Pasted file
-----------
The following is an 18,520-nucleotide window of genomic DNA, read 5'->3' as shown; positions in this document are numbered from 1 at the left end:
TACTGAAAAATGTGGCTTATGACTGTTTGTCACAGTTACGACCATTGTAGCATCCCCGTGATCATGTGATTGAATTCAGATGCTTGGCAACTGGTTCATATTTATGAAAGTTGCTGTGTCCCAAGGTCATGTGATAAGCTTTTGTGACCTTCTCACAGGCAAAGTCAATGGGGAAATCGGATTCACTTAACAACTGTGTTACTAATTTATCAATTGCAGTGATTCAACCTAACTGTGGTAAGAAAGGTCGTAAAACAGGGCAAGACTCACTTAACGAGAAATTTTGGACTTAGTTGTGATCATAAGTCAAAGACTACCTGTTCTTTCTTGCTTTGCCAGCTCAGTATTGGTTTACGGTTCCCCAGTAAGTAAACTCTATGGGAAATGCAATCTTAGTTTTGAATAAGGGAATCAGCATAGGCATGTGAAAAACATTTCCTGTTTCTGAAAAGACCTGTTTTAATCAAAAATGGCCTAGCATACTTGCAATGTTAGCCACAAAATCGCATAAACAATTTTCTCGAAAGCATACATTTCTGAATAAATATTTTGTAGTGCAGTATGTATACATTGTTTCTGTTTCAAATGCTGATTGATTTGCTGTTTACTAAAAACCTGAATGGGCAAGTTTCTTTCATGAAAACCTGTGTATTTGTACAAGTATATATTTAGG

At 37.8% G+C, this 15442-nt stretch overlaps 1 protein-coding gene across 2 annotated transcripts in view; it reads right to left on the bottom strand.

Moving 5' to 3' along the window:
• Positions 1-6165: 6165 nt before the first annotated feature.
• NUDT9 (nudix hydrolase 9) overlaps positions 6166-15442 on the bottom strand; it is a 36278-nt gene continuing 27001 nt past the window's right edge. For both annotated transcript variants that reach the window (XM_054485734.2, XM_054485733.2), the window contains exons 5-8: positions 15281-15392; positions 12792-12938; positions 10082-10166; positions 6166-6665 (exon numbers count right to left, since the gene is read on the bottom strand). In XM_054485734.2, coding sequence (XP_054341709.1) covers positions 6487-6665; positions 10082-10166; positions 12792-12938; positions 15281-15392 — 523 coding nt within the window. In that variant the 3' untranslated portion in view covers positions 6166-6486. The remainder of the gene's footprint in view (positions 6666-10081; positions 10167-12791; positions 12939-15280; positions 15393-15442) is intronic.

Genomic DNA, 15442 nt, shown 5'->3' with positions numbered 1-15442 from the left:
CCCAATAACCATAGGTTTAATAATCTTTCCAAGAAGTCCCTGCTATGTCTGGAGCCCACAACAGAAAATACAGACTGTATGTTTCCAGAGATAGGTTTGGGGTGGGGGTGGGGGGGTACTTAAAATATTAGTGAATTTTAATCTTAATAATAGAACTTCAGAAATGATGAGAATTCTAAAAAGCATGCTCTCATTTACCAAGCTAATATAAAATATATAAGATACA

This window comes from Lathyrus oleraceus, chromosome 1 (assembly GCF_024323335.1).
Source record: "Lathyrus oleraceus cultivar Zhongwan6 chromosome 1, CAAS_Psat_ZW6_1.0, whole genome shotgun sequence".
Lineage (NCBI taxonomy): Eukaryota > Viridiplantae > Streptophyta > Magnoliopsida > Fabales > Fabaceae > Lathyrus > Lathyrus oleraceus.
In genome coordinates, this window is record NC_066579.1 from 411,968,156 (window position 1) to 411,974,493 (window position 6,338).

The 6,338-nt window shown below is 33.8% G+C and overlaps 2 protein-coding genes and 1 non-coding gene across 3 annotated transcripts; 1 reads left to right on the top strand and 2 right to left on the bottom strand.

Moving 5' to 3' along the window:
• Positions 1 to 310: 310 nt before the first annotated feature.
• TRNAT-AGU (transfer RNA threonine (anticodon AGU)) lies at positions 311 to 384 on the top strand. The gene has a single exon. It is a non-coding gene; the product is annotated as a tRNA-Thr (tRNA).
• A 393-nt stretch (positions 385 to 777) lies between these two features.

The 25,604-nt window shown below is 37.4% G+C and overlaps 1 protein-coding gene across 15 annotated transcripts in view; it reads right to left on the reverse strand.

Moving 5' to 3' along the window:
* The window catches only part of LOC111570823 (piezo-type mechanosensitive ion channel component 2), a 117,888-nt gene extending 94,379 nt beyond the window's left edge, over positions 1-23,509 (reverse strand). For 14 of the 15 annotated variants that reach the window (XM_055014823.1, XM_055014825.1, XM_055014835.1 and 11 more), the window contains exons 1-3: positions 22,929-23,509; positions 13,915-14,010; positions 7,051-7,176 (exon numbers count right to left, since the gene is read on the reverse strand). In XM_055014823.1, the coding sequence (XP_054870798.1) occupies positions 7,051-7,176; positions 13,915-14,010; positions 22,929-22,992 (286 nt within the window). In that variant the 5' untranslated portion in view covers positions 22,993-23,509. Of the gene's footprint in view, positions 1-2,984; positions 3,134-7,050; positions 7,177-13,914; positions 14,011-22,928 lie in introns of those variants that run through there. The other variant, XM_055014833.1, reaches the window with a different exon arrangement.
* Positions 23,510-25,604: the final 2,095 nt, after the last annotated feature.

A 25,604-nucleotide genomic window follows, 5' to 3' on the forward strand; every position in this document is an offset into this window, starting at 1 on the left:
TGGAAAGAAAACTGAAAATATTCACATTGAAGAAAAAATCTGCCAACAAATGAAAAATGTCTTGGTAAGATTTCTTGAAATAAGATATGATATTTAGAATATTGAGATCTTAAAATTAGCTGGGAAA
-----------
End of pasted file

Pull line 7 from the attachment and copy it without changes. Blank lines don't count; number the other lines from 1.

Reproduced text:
Genomic DNA, 15442 nt, shown 5'->3' with positions numbered 1-15442 from the left: